I realise this is one of the exhibits – by Daniel Buren, Borrowing and multiplying the landscape. This is fabulous.
Luckily, photography is allowed.
Now, I could bore you for the next 50 minutes with my thoughts and feelings on this great exhibition, staged for the opening of the Turner Contemporary, and called Revealed, but I won’t. Instead, I’ll direct you to the Independent’s review of the exhibition, which is, in my opinion, gives a better overview of the exhibition than the Turner Contemporary’s own rather over-complicated web site does.
If you are thinking of visiting the gallery yourself, a clue to the type of art on display is in the title – Turner Contemporary.
The most disappointing part of the exhibition, for me, was Russell Crotty’s display. I love astronomy, I love walking, I love writing and I love art – and his work brings these four passions together. But I found his ‘planets’ were little too pale and insipid for my tastes. The words hidden in the art were punchy – but that punch was not reflected in the overall execution. Much of his art work was in the form of giant sketch books and, for reasons of wear-and-tear, the curators were only allowed to turn the pages every 15 minutes. This meant that most visitors would only get a glimpse of the art contained in the books. That said, I found his ideas really inspiring.
An exciting exhibition by Hamish Fulton will be opening in January 2012 – entitled, simply, Walk. I love the idea of this and may return next year to visit. He was commissioned to conduct a series of walks by the gallery, before its opening. An unusual concept and a great idea.
Hamish Fulton: ‘Walking is an art form in its own right, it does not have to be a lesser form of land art.’
Now, that is my kind of artist!
Heading east, I follow the promenade. This area in less frequented, and less well-kept, than the western side of Margate. There is a disused lido, the remains of old steps and cliff lifts – all covered in chalk graffiti and reminders that this resort was once more extensive.
Interestingly, in this deserted section of Margate, I found foreign families out; an asian family having a picnic, some Russians with a barbecue, groups of eastern Europeans strolling.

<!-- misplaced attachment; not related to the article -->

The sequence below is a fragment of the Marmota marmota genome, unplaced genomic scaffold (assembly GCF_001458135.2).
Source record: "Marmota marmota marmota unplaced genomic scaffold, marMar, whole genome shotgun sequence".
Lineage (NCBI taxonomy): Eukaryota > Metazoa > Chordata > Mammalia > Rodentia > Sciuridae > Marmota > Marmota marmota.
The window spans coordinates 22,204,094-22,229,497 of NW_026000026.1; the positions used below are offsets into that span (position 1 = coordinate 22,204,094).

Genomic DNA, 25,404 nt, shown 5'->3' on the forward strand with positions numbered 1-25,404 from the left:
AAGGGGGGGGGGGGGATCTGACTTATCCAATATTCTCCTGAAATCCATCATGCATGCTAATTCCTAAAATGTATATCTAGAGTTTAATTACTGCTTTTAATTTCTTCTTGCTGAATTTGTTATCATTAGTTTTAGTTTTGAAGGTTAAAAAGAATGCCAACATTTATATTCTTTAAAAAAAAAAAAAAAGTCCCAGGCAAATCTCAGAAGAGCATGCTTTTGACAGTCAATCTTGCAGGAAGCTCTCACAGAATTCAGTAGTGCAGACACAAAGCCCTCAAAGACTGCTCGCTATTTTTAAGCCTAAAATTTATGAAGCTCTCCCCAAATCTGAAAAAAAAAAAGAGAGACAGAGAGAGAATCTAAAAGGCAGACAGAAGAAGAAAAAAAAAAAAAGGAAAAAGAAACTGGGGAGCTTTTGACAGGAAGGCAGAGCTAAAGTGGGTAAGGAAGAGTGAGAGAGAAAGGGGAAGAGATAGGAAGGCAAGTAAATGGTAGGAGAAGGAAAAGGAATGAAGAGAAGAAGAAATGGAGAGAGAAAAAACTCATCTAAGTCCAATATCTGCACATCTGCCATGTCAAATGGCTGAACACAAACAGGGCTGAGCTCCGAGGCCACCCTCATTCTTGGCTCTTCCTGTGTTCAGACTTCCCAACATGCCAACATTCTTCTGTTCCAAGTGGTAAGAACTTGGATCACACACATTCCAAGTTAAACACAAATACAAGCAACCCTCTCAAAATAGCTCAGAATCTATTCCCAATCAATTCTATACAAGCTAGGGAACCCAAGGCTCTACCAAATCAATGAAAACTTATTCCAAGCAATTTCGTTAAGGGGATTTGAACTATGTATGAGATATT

The next patch of my walk is truly beautiful. I walk through sandy bays, across an area used for jet skiing, along the bottom – and then along the top – of chalky cliffs, past a ruined fort. The sea has worn the coast and eaten chunks out of cliffs, creating interesting shapes. Families are out, sitting on the beaches and swimming in the sea.
The sun is low in the west, but still warm, although the heat of the day has gone.
One section of cliff has become detached from the main cliff face, with a broken road surface dangling into an abyss. Another reminder of the power of the sea.
Finally, I reach an amazingly beautiful outcrop of rock, called (I think) White Ness. Beyond the chalky cliff face, blue sea stretches out to a hazy horizon and, like weird ghosts, the faint outlines of large ships can be seen, floating in the Channel.
I catch glimpses of a large house – looks like a castle – towering above the cliff. As I approach, I realise my route along the sea (both above and below the cliff) is barred by the private grounds of this castle. Built in the 1760s, Kingsgate Castle has been converted into private residences.
So, I am forced to deviate inland, walking along a road and then along a cycle route.
Then I arrive at Joss Bay. At first I only see the car park, then, looking down, I realise this is a perfect bay – a beautiful punched-out curve of sandy beach, blue water and stunning white cliffs.
I sit and wait for my husband to arrive to collect me, watching families on the beach as they pack up their belongings and climb the steep access path to the car park.
I drink the rest of my water and eat melted chocolate from my snack box – not caring about the mess.
Miles walked: 8 (not including walking around the Turner Contemporary)